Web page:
Forget Spotify. Streaming has been on an absolutely destructive tear, particularly against traditional forms of revenue generation for artists, and this was especially evident in 2019. The RIAA reported then that the size of the U.S. streaming market surpassed the size of the entire U.S. recorded music market just two years prior to that period. By extension, in that same year, streaming services accounted for nearly 80% of all music revenue generated. As for subscription services, they contributed $6.8 billion, and paid subscriptions increased 29% to 60.4 million. Conversely, radio services declined 4% to $1.16 billion in that same year. Digital download revenue also fell below $1 billion for the first time since 2006, dropping 18% to $856 million. Album downloads decreased 21% to $395 million, while individual track sales fell 15% to $415 million. Downloads only made up 8% of total revenues last year.
All that’s a roundabout way of saying – unequivocally – any artist who takes themselves and their careers seriously must also take streaming seriously. Put another way, unless an artist has already established a career that can stand without being buttressed by streaming, they stand to make an incredibly risky gamble by attempting to circumvent Spotify’s stronghold on the global music industry. The AI game demands to be played, and Spotify can either be a very valuable ally, or an extremely formidable foe.
Here’s the competition – powerful AI that can write multiple unique songs in seconds; AI-driven music composition tools used by mainstream producers to create album-grade tracks, and algorithms that demand a consistent, committed and methodical approach to musical content before it grants you access to millions of new listeners. All this is juxtaposed against the fact that streaming giant Spotify adds a new song to its platform every 1.4 seconds. That amounts to 60,000 new tracks per day. How does Dancehall – a genre still trying to decide whether it’s more like Hip Hop than an offshoot of Reggae – begin to compete?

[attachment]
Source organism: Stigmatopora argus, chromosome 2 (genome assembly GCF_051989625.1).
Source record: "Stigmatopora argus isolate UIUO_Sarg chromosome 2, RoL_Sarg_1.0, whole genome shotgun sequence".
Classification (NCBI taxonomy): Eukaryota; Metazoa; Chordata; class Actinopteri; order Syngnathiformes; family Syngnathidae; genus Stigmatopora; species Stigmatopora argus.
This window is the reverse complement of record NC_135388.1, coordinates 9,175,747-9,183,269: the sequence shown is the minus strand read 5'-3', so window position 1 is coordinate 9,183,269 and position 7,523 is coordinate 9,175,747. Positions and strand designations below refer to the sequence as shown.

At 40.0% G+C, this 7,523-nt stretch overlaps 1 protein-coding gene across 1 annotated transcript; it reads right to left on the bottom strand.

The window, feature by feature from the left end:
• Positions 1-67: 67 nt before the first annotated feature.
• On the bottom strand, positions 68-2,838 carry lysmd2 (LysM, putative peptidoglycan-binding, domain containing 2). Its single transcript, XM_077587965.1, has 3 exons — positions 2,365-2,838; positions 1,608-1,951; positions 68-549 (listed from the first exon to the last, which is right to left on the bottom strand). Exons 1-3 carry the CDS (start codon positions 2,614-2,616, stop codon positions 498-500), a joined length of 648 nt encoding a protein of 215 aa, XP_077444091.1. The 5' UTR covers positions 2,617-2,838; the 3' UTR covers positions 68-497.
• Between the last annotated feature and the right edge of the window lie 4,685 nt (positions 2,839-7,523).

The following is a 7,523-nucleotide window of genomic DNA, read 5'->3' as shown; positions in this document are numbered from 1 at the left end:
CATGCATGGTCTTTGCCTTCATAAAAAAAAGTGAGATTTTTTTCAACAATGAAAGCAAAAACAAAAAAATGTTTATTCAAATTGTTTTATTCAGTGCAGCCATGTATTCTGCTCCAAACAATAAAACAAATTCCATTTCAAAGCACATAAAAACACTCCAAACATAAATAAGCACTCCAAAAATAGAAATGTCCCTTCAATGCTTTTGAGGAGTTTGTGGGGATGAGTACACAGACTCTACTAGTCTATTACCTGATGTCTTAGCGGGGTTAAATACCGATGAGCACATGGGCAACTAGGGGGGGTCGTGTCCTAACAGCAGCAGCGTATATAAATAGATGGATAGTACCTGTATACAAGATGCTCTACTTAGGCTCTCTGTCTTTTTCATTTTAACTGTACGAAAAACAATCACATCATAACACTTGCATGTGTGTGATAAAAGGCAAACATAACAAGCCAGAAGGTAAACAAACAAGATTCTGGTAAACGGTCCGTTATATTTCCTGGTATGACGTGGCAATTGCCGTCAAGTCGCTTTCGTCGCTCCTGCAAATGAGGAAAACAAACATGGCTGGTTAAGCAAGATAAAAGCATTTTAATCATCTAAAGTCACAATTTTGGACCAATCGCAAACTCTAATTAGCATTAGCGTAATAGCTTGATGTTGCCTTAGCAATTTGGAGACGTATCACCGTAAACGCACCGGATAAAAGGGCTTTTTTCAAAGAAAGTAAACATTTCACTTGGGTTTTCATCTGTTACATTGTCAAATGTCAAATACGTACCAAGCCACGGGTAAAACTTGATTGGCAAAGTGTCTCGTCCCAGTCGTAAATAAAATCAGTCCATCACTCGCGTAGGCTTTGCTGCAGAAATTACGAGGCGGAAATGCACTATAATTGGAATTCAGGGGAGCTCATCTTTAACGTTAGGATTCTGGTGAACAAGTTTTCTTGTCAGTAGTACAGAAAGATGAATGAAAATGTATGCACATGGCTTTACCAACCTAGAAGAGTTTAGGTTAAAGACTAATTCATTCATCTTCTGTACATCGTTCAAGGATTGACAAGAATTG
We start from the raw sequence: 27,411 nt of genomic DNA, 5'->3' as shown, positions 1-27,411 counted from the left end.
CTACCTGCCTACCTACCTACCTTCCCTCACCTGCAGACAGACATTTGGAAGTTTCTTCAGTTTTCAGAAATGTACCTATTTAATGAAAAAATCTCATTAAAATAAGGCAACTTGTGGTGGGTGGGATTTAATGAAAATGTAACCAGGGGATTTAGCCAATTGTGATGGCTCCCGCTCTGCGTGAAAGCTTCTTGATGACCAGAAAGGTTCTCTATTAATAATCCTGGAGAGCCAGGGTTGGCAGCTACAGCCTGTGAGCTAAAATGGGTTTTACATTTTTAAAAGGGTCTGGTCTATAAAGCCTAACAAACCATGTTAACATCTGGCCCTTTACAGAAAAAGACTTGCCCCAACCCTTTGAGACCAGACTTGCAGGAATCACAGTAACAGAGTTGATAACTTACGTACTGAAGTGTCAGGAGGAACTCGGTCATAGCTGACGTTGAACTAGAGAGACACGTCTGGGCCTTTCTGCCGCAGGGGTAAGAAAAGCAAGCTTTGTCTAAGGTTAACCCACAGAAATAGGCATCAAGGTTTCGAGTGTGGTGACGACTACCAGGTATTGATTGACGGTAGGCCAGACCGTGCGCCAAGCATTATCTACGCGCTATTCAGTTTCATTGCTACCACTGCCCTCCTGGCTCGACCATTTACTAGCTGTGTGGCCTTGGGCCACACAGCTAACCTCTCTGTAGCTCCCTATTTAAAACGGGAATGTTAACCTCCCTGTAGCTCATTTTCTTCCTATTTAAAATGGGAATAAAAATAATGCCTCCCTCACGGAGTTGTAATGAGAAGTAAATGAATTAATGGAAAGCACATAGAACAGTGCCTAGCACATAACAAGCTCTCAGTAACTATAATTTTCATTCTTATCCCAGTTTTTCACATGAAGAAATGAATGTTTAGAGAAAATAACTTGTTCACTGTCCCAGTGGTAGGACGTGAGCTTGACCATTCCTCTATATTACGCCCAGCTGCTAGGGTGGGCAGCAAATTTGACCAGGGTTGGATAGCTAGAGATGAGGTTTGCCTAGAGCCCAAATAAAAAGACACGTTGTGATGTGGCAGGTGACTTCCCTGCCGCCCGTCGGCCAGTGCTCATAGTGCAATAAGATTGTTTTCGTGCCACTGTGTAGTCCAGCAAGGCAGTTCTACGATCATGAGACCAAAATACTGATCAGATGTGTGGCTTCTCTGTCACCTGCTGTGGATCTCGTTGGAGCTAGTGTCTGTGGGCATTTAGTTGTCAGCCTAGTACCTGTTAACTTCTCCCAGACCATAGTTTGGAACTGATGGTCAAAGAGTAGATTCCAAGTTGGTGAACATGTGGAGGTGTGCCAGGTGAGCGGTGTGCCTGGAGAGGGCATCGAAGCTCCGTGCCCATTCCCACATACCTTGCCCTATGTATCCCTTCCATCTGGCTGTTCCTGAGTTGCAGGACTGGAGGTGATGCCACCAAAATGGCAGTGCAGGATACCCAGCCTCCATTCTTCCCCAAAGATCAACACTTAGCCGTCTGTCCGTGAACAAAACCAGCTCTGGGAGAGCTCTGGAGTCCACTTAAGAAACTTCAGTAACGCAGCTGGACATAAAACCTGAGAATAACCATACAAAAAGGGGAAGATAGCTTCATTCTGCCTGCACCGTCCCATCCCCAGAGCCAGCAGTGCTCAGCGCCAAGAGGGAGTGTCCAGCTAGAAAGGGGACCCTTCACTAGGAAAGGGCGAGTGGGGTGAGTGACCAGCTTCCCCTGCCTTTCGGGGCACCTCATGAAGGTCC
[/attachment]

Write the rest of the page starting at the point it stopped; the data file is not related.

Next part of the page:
Well, perhaps the more readily apparent solution to jolt Dancehall from its state of limbo is to suggest that we simply join them. As it stands, Dancehall – or any genre for that matter, would be hard-pressed to find a chink in the AI-streaming machine’s armor. It begs the question though – what more do we stand to lose should we maximize efficiency for quality? What makes Dancehall… Dancehall? Can we afford to sacrifice some amount of the content of the music, and by extension some amount of its already troubled identity, for a shot at widespread and consistent exposure? With new forms of Dancehall, such as Trap Dancehall emerging, it appears that compromise is already being made.
In the final analysis, it is unclear how much of Dancehall – from the genre’s creative processes down to its end products – can change before it stops being Dancehall. That concern, however, must be tempered by the reality that Dancehall isn’t going anywhere any time soon. It remains a popular genre of music, and artists like Drake, and producers like DJ Khaled, have capitalized on it to their, and to a lesser extent, the genre’s benefit.
Depending on how it’s used, Artificial Intelligence can be a powerful ally for Dancehall. Use it too much and the genre becomes a homogenized mass of algorithm-pleasing-blocks of superficial content by artists dying for fame at the expense of authenticity. Use it too little and we drown beneath the inevitable wave of AI-optimized music. Use it just right, and the genre may secure its future while proving its viability as a genre deserving of sustained global attention and – of course – capital.